Ideas & Insights

Where is the “Pot” of Gold?

Where is the “Pot” of Gold?

California’s Cannabis Tax Revenue: Expectations vs. Reality

By: Scott Johnson

Cannabis tax revenues have fallen short, much to the chagrin of state and local governments who were relying on higher revenues. The California Department of Tax and Fee Administration (“CDTFA”) reported that between January and March the State earned $60.9 million in tax revenue from California’s legal adult-use and medical cannabis industry. The $60.9 million figure does not include local tax revenue collected by cities and counties. The breakdown of revenue was as follows:

  • Excise Tax: $32 million
  • Cultivation Tax: $1.6 million
  • Sales Tax: $27.3 million

While $60.9 in new tax revenue may seem like a lot, the figure falls well short of the pace predicted by Governor Jerry Brown’s 2018 budget proposal. That forecast predicted up to $175 million in State cannabis tax revenues between January and June of 2018.

The relatively low level of tax revenue aligns with industry reports that cannabis sales in California have been lagging since legalization on January 1, 2018. For example, in April, the Sacramento Bee reported that the cannabis industry generated an estimated $339 million in retail sales for the first two months of the calendar year. That is 13 percent less than state projections. The state would need $383 million in retail sales every two months for the remaining six months of this year in order to meet the budget forecast of $1.15 billion.

Typically, cannabis sales are slower in the winter and spring months than summer, and state and local governments should expect a noticeable increase in revenue now that summer has begun. However, weather can only account for a percentage of the shortfall. There are a number of other fundamental issues limiting the cannabis industry’s growth in California. A number of obstacles have emerged that are impeding the California cannabis industry.

Delays in Licensing Preventing Business Operation

California launched a new licensing system with the advent of adult-use legalization and there have been issues. The state’s multi-tiered system requires permission from the local city or county before a business can earn a license from the appropriate state authority. While MGO has helped some cities and counties through that process, others are experiencing delays in issuing permits, throwing another wrench into the already complex process.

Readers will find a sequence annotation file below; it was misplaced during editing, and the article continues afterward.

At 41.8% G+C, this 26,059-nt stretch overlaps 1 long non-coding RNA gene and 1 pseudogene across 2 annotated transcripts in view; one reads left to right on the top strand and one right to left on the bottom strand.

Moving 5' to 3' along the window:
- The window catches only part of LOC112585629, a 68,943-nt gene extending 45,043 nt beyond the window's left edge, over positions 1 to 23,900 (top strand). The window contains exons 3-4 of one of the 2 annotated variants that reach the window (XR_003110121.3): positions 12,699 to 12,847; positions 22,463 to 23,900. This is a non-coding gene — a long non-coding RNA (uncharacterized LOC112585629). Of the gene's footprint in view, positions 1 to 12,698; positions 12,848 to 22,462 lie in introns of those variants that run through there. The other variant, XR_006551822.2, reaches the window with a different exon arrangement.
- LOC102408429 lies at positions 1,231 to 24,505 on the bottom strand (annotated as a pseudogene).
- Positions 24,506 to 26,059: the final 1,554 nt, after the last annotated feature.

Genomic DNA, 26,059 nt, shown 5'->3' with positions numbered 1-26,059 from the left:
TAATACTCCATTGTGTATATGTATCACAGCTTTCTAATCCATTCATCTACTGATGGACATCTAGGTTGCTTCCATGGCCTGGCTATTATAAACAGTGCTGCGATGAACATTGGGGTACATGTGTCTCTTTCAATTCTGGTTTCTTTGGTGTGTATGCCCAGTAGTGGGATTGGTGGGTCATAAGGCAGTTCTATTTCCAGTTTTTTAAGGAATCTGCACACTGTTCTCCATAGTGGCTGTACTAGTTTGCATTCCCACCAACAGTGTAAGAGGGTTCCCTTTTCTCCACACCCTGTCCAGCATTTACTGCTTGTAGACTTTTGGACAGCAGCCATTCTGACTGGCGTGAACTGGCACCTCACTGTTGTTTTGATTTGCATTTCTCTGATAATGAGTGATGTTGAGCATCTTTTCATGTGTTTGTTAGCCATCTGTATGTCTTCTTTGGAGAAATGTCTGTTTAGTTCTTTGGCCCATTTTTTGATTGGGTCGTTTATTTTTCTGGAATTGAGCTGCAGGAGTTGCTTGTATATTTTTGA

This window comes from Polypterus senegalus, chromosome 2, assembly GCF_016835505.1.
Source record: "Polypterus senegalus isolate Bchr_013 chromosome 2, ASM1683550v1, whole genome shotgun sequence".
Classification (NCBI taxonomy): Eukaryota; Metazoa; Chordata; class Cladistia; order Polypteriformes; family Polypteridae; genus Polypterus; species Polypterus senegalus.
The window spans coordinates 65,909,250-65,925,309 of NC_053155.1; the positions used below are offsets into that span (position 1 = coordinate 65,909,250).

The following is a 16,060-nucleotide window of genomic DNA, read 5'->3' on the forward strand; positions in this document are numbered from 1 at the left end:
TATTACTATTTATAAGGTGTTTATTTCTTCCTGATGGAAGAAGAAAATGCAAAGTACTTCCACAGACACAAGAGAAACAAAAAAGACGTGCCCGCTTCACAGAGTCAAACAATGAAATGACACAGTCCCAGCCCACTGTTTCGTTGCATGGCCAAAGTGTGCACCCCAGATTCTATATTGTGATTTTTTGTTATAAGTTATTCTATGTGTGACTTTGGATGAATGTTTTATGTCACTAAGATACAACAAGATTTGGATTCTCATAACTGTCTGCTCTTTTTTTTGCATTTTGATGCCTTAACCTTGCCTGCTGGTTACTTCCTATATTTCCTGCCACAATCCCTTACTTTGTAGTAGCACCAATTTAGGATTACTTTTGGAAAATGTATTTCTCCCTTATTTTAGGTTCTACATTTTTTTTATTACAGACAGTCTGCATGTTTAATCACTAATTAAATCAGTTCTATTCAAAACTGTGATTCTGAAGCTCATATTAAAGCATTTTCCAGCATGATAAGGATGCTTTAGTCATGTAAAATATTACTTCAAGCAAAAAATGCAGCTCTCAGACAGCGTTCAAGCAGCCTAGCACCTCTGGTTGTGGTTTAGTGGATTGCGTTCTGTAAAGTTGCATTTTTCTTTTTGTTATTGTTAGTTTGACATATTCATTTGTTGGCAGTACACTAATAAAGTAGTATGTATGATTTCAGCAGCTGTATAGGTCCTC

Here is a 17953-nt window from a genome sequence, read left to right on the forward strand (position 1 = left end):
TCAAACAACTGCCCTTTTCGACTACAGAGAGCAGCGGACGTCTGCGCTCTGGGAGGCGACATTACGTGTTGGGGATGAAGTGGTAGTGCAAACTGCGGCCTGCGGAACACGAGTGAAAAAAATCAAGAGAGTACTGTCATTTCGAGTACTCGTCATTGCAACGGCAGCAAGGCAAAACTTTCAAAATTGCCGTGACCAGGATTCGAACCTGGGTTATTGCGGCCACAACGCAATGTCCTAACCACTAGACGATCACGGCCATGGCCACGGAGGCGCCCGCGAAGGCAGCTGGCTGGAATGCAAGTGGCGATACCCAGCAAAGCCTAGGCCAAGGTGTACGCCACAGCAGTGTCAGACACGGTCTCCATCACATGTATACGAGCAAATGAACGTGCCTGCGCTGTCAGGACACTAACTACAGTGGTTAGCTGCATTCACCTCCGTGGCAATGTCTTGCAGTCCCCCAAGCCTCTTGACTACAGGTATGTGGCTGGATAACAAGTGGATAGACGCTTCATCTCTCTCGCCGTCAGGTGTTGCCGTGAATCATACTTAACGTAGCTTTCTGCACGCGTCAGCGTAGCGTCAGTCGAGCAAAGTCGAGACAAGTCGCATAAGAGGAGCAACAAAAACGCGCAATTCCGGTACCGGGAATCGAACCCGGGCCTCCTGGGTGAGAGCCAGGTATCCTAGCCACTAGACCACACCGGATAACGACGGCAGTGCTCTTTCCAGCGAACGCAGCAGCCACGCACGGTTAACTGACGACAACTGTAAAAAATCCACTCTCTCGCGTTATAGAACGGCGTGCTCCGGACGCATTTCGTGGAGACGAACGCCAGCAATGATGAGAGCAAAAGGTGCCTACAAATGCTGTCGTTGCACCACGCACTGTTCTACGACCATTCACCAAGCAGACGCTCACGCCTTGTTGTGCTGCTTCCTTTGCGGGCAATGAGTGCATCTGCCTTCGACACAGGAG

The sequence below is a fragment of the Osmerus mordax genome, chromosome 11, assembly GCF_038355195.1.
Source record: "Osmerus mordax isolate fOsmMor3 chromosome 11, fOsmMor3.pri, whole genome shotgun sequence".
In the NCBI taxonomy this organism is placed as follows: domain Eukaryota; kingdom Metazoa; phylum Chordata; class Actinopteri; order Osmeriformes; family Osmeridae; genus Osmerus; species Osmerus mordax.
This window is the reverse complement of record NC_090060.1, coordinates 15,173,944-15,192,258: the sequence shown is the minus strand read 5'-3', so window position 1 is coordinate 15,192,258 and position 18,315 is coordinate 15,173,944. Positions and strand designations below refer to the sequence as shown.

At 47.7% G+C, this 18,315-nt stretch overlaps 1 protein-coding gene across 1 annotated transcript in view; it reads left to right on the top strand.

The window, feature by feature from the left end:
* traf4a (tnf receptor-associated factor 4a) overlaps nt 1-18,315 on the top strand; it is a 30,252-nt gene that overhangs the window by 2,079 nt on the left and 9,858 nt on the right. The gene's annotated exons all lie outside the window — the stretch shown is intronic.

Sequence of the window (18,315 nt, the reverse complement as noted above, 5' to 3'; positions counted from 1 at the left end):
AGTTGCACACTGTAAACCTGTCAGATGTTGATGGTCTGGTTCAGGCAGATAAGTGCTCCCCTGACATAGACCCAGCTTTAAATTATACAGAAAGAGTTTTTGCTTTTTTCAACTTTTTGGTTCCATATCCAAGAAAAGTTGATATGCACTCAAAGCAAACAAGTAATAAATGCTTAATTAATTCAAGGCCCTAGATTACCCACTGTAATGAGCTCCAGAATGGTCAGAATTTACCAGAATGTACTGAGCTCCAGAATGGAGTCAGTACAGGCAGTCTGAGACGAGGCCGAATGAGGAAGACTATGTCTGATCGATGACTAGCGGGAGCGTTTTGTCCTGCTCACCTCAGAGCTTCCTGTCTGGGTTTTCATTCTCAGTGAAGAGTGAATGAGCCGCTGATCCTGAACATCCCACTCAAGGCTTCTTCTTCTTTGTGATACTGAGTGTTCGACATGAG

Delays and difficulties in licensing have prevented some businesses from beginning operation and some existing businesses are operating in a legal “grey area.” Meaning that in many cases, they were legal cannabis businesses under the pre-1/1/2018 laws, but with the onset of the new licensing process, have not been able to acquire licenses to operate. In early April, the Bureau of Cannabis Control sent out nearly 1,000 cease-and-desist letters to cannabis businesses they determined were operating without licenses.

Across California, new and established cannabis businesses are waiting as they seek to operate within regulations. Once the kinks in the licensing process are ironed out, and hundreds, if not thousands, of businesses join the regulated cannabis market, tax revenue will surely rise.

High Cannabis Tax Rates Credited for Boom in Black Market

Another unexpected obstacle is wide-ranging reports that cannabis legalization in California has actually resulted in a boost to black market operators. This seeming contradiction is attributed to the comparatively high tax rates of California cannabis. Between the 15% excise tax, the cultivation tax, sales tax, and local taxes, the tax rate of cannabis is estimated to be up to 45% in some areas. As a result, cannabis business operators must charge inflated prices for product to maintain profit margins, prices easily undercut by black market operations.

High tax rates incentivize illegal activity. California has a markedly higher tax rate than other states with legal adult-use cannabis markets. In addition, Colorado, Washington, and Oregon have all taken steps to reduce their initial cannabis tax rates, precisely as a response to persistent black market operators.

While California lawmakers rejected AB 317, legislation that would lower the effective tax rate and eliminating the cultivation tax for three years, MGO is currently consulting with local municipalities on possible adjustments to their taxes and fees to discourage black market operators. In addition, as we work with local agencies to access the industry’s compliance with local regulations and taxes, one of the most common areas of feedback we hear from industry is how difficult it is to compete while non-legal businesses are operating in direct competition within a local jurisdiction. Legal businesses are at a market disadvantage, Illegal cannabis markets rob the state and local governments of tax dollars, drive up policing and incarceration costs and pose a public safety risk to communities. It is important that the State and local agencies work together to either close down or get these illegal businesses into compliance to level the playing field.